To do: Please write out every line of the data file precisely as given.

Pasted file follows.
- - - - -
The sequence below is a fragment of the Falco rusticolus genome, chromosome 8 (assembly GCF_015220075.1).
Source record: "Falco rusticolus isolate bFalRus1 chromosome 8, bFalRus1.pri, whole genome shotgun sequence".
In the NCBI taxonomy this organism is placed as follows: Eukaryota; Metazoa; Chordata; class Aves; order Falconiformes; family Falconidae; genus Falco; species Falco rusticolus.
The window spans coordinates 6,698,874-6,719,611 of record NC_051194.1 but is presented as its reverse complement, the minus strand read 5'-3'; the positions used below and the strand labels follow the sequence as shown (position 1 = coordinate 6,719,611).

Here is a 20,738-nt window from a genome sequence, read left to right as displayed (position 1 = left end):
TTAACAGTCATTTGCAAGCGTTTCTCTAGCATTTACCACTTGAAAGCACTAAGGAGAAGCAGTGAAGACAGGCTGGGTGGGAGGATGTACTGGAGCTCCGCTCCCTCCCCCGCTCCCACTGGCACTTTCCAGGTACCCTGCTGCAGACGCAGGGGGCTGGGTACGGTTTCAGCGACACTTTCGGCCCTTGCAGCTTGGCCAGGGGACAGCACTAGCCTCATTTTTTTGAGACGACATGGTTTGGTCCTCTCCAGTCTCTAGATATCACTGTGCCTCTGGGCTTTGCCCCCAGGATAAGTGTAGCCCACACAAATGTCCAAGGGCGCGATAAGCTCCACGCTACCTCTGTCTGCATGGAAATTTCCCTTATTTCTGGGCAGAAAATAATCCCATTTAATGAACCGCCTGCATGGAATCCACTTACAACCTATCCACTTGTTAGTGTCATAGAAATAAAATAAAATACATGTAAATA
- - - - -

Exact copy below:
The sequence below is a fragment of the Falco rusticolus genome, chromosome 8 (assembly GCF_015220075.1).
Source record: "Falco rusticolus isolate bFalRus1 chromosome 8, bFalRus1.pri, whole genome shotgun sequence".
In the NCBI taxonomy this organism is placed as follows: Eukaryota; Metazoa; Chordata; class Aves; order Falconiformes; family Falconidae; genus Falco; species Falco rusticolus.
The window spans coordinates 6,698,874-6,719,611 of record NC_051194.1 but is presented as its reverse complement, the minus strand read 5'-3'; the positions used below and the strand labels follow the sequence as shown (position 1 = coordinate 6,719,611).

Here is a 20,738-nt window from a genome sequence, read left to right as displayed (position 1 = left end):
TTAACAGTCATTTGCAAGCGTTTCTCTAGCATTTACCACTTGAAAGCACTAAGGAGAAGCAGTGAAGACAGGCTGGGTGGGAGGATGTACTGGAGCTCCGCTCCCTCCCCCGCTCCCACTGGCACTTTCCAGGTACCCTGCTGCAGACGCAGGGGGCTGGGTACGGTTTCAGCGACACTTTCGGCCCTTGCAGCTTGGCCAGGGGACAGCACTAGCCTCATTTTTTTGAGACGACATGGTTTGGTCCTCTCCAGTCTCTAGATATCACTGTGCCTCTGGGCTTTGCCCCCAGGATAAGTGTAGCCCACACAAATGTCCAAGGGCGCGATAAGCTCCACGCTACCTCTGTCTGCATGGAAATTTCCCTTATTTCTGGGCAGAAAATAATCCCATTTAATGAACCGCCTGCATGGAATCCACTTACAACCTATCCACTTGTTAGTGTCATAGAAATAAAATAAAATACATGTAAATA